JOURNAL ARTICLE

Incidence and predictors of acute kidney injury after transcatheter aortic valve replacement

Israel M Barbash, Itsik Ben-Dor, Danny Dvir, Gabriel Maluenda, Zhenyi Xue, Rebecca Torguson, Lowell F Satler, Augusto D Pichard, Ron Waksman
American Heart Journal 2012, 163 (6): 1031-6
22709757

BACKGROUND: Patients undergoing transcatheter aortic valve replacement (TAVR) are at increased risk for acute kidney injury (AKI). The Valve Academic Research Consortium (VARC) recently published criteria for AKI after TAVR. We aimed to identify predictors, assess the prognostic impact of AKI after TAVR, and compare various criteria for AKI.

METHODS: Patients with aortic stenosis undergoing TAVR were retrospectively analyzed for periprocedural AKI (<72 hours) according to the VARC definition (increase in serum creatinine ≥0.3 mg/dL or ≥1.5× baseline) or according to the modified Risk, Injury, Failure, Loss, and End-stage kidney disease (RIFLE) criteria (decrease of >25% in estimated glomerular filtration rate at 48 hours).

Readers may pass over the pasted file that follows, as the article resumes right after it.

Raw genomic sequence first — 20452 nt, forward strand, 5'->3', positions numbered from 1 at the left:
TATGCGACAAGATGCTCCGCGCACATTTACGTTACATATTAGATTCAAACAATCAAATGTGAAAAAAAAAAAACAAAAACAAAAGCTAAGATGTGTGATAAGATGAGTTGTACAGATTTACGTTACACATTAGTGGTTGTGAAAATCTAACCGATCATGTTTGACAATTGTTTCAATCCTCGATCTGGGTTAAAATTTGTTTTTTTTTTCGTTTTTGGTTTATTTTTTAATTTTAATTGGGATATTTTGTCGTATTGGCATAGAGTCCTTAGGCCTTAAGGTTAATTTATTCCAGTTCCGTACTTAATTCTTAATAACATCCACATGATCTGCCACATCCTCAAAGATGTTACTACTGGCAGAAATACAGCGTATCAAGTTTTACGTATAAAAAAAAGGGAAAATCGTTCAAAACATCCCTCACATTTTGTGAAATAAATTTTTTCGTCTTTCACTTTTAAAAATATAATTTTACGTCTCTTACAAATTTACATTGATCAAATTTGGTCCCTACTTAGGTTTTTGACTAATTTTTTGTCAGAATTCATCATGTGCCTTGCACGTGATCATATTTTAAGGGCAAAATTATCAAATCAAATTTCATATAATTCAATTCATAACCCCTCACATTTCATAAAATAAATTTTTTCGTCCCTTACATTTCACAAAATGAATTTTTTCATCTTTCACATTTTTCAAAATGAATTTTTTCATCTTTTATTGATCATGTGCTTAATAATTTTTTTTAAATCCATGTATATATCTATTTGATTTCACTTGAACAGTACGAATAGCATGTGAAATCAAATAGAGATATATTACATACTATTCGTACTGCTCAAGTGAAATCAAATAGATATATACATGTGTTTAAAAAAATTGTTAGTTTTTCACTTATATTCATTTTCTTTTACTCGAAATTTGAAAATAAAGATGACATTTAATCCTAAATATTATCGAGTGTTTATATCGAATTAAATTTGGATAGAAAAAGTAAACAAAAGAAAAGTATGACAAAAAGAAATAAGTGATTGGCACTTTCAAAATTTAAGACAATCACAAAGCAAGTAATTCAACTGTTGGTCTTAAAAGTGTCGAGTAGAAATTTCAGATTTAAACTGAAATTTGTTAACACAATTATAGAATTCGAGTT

RESULTS: Acute kidney injury, according to the VARC definition, occurred in 24 (14.6%) of 165 patients after TAVR. Acute kidney injury, according to RIFLE criteria, occurred in 19 patients (11.5%). Men (63% vs 38%, P = .03) and patients receiving blood transfusion (63% vs 39%, P = .04) were more likely to develop AKI. In multivariable analysis, only blood transfusion emerged as a predictor for AKI (odds ratio 3.74, 95% CI 1.36-10.3). Patients who developed AKI had higher in-hospital (21% vs 4%, P = .007) and 30-day mortality (29% vs 7%, P = .004) as compared with patients without AKI.

CONCLUSION: Acute kidney injury is a frequent complication of TAVR. Even a small increase (0.3 mg/dL) in baseline creatinine post-TAVR is associated with worse outcome. The poor prognosis of these patients should encourage improvement in patient selection and careful management for prevention of this complication.

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